No holds barred: David Friedman emerges as a symbol of Jewish pride

The prominence the president has given to observant Jews is without precedent in American history.

Vice President Mike Pence hosts a swearing in ceremony for US Ambassador to Israel David Friedman (C) at the Executive office in Washington, US, March 29, 2017 (photo credit: REUTERS)
Vice President Mike Pence hosts a swearing in ceremony for US Ambassador to Israel David Friedman (C) at the Executive office in Washington, US, March 29, 2017
(photo credit: REUTERS)
I’ve been to many public and political events in my life, but today was one of the most electrifying. Not because I was privileged to be at the swearing-in ceremony of America’s ambassador to Israel at the White House. And not because I got to be part of a historic moment presided over by the vice president of the United States, one of Israel’s greatest friends.
Rather, what I will never forget about the swearing-in of United States Ambassador to Israel David Friedman was how David, an Orthodox Jew, took out his yarmulke, placed it proudly on his head in front of the global media, assembled guests and the vice president of the United States, placed his hands on his Hebrew Bible and took the oath of office. In accordance with the strictures of Jewish law, he did not “swear” but rather “affirmed” the oath administered to him by the vice president.
And there it was. In the Indian Treaty Room, one of the most beautiful rooms of the White House compound, the United States had an Orthodox Jewish ambassador to the world’s only Jewish state, a man who celebrates his Jewish observance as making him a greater American.
For the past few months, I have watched David Friedman as he has navigated the turbulent waters of public life.
I have watched him as he has been viciously attacked by people who know nothing about him. I have watched him in public settings and private surroundings. I have watched him praying Mincha, the afternoon prayer, in his lawyer’s office. I have seen him at his home interacting with his family. I have seen him in conversation with my children. And I saw him on his father’s yahrzeit as he movingly retold stories of his father’s American patriotism and love for Israel.
At all times, I have seen a man of extreme warmth and humility, always accessible, always prepared to engage in conversation with those around him as equals, always bestowing dignity and worth on all he met. I have seen him as a loving husband, doting father and adoring grandfather.
But above all else, I have seen him as a proud Jew, someone who carries his Jewish identity with solid affirmation.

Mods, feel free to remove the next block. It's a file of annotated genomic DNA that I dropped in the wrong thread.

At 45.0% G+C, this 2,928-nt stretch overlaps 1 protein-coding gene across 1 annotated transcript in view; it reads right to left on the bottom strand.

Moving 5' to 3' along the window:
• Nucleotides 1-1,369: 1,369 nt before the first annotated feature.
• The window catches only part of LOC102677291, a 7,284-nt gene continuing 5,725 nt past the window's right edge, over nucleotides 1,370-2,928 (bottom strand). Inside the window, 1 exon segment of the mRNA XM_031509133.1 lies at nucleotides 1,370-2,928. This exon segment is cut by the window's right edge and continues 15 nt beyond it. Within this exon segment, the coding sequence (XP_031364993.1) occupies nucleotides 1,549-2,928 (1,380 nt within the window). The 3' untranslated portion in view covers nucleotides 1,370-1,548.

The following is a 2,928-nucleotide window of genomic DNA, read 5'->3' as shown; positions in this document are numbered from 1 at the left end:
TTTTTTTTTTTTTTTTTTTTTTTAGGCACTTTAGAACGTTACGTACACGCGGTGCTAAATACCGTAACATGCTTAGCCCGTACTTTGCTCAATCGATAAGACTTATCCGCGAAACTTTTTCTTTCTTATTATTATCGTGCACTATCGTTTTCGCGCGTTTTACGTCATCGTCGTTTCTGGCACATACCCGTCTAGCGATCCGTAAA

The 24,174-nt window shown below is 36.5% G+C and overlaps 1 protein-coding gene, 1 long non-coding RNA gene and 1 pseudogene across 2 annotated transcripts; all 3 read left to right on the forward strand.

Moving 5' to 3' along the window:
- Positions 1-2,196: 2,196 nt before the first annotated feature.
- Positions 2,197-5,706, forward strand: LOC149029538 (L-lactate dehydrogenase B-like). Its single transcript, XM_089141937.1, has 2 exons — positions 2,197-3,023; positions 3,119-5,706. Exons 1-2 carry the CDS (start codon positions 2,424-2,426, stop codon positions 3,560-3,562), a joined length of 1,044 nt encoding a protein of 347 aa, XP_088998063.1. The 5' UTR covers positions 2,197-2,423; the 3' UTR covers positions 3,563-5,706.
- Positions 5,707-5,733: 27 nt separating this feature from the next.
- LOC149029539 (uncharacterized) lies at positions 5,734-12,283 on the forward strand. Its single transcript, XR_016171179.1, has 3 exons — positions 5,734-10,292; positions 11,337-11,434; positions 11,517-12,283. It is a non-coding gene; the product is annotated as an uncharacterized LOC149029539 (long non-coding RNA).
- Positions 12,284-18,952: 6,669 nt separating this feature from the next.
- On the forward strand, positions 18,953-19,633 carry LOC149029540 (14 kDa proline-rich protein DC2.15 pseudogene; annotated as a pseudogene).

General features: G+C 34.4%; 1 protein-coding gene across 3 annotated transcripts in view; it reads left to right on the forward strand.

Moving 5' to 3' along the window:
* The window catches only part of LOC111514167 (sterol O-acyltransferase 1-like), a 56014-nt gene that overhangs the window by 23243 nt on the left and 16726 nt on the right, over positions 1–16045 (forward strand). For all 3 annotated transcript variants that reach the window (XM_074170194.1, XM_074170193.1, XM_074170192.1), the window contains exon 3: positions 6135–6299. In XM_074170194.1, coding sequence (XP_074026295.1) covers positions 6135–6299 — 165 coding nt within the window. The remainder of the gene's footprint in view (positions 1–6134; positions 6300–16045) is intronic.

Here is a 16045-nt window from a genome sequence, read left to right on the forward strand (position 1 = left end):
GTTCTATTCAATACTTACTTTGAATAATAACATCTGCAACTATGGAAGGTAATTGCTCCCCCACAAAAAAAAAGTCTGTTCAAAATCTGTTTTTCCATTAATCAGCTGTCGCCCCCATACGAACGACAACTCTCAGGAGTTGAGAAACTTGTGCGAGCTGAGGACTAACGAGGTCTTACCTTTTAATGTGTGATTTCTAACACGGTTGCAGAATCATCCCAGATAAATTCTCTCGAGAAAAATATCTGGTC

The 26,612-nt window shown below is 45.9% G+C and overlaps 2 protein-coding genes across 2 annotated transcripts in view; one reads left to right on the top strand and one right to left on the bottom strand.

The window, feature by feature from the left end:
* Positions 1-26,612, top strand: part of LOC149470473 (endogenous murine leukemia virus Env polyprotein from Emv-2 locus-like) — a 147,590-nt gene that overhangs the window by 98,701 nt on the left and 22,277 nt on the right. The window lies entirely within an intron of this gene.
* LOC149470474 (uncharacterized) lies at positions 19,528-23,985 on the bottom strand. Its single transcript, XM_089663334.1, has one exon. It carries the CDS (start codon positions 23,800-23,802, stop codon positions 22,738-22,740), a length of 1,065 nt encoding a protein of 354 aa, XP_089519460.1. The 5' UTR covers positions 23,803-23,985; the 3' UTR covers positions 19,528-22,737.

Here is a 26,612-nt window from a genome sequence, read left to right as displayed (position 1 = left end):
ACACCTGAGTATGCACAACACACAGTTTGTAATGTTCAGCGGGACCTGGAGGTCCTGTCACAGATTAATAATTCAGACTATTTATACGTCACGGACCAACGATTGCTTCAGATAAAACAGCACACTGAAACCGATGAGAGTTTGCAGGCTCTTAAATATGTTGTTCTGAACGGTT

This day was David’s crowning glory. Not because he became the representative of the most powerful man on Earth to one of the world’s most important countries. Rather, because he did so as a God-fearing man who stands tall with his Jewish religious faith, garbed in the destiny of his people.
I told David a few weeks ago that I had noticed a disproportionate number of Jewish leaders who were deeply influenced by their parents’ Zionism and commitment to the Jewish people. I did not know David’s father, Rabbi Morris Friedman, who had a community in Woodmere, just outside New York City, and who served as president of the New York Board of Rabbis. But it’s clear from how David speaks about him that he was a giant of Jewish identity who dedicated his life to connecting Jews to their heritage and a love of the eternal Jewish homeland.
At his swearing-in ceremony, David spoke movingly of himself and his wife, Tammy, having four parents, “two of whom are no longer of this world.” His father, Rabbi Morris, along with his father-in-law, Julius Sand, whom I knew well from my childhood in Miami Beach, no doubt took immense pride in heaven at David’s thrilling moment.
So what now of David’s staunch critics? No doubt, in a short amount of time they will discover how misguided their attacks were. My soul-friend of a quarter century, US Sen. Cory Booker of my home state of New Jersey, was harsh on David at the Senate Foreign Relations Committee hearings and ultimately voted against him, breaking with the Democratic senior senator of New Jersey, Robert Menendez, arguably Israel’s greatest friend in the Senate. I was a little surprised to see that Cory chose to use the teachings of Maimonides on repentance, which I had personally studied with Cory, against David. In telling David that an apology alone is not sufficient penitence, Cory’s words belied the righteous, philanthropic and communally-engaged and family-oriented life that David has always led.
And hovering above the swearing-in ceremony was the presence of President Donald Trump, the man falsely and scandalously accused of antisemitism who has now appointed an Orthodox Jew as his ambassador to Israel, and an Orthodox Jew, Jason Greenblatt, as his chief Middle East negotiator, and whose son-in-law and senior adviser, Jared Kushner, is also an Orthodox Jew from a famously observant family. And of course, so is President Trump’s daughter Ivanka.
The Trump White House, of course, has its detractors. But the prominence the president has given to observant Jews is without precedent in American history and demonstrates to the American Jewish community, many of whose members are, through no fault of their own, not connected to their roots, that Jewish observance is absolutely consistent with the highest levels of American public service.
Rabbi Shmuley Boteach is the international bestselling author of 30 books, including his most recent, The Israel Warrior. Follow him on Twitter @RabbiShmuley.